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Mass spectrometry of human leukocyte antigen class I peptidomes reveals strong effects of protein abundance and turnover on antigen presentation.

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Bassani-Sternberg,  Michal
Mann, Matthias / Proteomics and Signal Transduction, Max Planck Institute of Biochemistry, Max Planck Society;

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Mann,  Matthias
Mann, Matthias / Proteomics and Signal Transduction, Max Planck Institute of Biochemistry, Max Planck Society;

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Bassani-Sternberg, M., Pletscher-Frankild, S., Jensen, L. J., & Mann, M. (2015). Mass spectrometry of human leukocyte antigen class I peptidomes reveals strong effects of protein abundance and turnover on antigen presentation. Molecular & cellular proteomics: MCP, 14(3), 658-673. doi:10.1074/mcp.M114.042812.


Cite as: http://hdl.handle.net/11858/00-001M-0000-0026-A30D-D
Abstract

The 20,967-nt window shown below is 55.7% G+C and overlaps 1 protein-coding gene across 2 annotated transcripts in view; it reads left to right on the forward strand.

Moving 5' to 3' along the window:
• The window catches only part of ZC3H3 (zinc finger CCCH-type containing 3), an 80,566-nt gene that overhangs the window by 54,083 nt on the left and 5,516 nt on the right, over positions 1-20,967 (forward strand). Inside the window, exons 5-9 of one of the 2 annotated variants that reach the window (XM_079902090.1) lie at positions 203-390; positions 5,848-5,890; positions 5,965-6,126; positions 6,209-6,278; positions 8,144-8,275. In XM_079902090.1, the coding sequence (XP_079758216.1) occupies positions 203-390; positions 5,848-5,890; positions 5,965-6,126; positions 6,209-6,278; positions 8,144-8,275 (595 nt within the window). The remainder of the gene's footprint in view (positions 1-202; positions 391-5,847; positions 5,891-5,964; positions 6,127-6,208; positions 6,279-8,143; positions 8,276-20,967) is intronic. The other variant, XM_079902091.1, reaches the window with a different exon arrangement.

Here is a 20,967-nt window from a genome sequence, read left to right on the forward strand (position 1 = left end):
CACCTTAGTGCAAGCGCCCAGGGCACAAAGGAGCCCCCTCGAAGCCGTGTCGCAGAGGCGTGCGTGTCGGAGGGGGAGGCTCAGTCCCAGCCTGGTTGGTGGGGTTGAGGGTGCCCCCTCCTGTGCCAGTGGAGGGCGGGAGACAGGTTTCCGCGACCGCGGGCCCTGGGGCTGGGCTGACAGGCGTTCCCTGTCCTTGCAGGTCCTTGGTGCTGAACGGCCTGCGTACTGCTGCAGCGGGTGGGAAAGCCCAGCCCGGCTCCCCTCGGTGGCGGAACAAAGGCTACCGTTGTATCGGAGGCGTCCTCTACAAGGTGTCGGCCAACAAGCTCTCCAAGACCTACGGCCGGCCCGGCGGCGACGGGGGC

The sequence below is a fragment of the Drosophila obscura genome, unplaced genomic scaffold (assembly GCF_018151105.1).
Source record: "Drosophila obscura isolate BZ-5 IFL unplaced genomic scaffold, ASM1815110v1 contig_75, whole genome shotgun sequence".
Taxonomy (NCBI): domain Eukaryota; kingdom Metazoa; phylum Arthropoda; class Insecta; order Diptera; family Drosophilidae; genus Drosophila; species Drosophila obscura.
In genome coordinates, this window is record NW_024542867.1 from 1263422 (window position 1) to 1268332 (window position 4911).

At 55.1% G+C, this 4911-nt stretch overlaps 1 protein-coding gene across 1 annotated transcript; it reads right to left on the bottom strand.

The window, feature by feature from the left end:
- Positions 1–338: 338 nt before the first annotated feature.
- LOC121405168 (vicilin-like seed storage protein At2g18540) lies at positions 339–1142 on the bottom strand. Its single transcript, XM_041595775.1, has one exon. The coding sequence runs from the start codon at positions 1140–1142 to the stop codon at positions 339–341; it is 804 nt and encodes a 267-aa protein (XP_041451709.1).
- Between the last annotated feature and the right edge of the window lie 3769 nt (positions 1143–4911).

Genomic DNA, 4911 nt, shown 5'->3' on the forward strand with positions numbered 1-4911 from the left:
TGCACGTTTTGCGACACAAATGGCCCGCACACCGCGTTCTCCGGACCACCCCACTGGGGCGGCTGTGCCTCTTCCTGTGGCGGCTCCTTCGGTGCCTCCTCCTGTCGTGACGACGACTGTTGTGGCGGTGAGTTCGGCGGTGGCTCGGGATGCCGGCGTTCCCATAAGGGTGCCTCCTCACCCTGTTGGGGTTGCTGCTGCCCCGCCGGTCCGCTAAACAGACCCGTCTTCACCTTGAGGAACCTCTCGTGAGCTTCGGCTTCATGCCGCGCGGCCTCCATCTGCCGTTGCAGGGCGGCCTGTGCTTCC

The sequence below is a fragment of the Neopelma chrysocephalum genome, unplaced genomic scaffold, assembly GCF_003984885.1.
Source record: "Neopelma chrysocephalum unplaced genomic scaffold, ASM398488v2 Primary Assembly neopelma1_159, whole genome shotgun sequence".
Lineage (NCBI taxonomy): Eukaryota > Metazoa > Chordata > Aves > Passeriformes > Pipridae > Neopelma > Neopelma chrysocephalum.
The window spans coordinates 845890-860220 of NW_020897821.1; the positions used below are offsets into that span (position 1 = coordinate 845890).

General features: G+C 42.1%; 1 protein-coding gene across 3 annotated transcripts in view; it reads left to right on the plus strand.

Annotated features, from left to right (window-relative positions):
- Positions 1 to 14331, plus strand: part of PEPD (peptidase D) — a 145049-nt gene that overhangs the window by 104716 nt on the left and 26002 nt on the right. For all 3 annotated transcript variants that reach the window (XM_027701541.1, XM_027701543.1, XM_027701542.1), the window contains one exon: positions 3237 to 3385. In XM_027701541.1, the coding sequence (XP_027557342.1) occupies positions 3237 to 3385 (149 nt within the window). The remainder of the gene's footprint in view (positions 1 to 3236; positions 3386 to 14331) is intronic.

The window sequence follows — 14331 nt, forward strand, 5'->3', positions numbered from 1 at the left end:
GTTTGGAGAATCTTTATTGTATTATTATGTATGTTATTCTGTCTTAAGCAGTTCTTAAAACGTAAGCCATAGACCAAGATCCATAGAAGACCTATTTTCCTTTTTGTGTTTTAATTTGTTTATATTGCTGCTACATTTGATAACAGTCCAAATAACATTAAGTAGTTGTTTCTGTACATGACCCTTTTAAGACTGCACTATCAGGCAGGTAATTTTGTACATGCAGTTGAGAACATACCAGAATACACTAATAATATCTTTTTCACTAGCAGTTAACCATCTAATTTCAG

HLA class I molecules reflect the health state of cells to cytotoxic T cells by presenting a repertoire of endogenously derived peptides. However, the extent to which the proteome shapes the peptidome is still largely unknown. Here we present a high-throughput mass-spectrometry-based workflow that allows stringent and accurate identification of thousands of such peptides and direct determination of binding motifs. Applying the workflow to seven cancer cell lines and primary cells, yielded more than 22,000 unique HLA peptides across different allelic binding specificities. By computing a score representing the HLA-I sampling density, we show a strong link between protein abundance and HLA-presentation (p < 0.0001). When analyzing overpresented proteins - those with at least fivefold higher density score than expected for their abundance - we noticed that they are degraded almost 3 h faster than similar but nonpresented proteins (top 20% abundance class; median half-life 20.8h versus 23.6h, p < 0.0001). This validates protein degradation as an important factor for HLA presentation. Ribosomal, mitochondrial respiratory chain, and nucleosomal proteins are particularly well presented. Taking a set of proteins associated with cancer, we compared the predicted immunogenicity of previously validated T-cell epitopes with other peptides from these proteins in our data set. The validated epitopes indeed tend to have higher immunogenic scores than the other detected HLA peptides. Remarkably, we identified five mutated peptides from a human colon cancer cell line, which have very recently been predicted to be HLA-I binders. Altogether, we demonstrate the usefulness of combining MS-analysis with immunogenesis prediction for identifying, ranking, and selecting peptides for therapeutic use.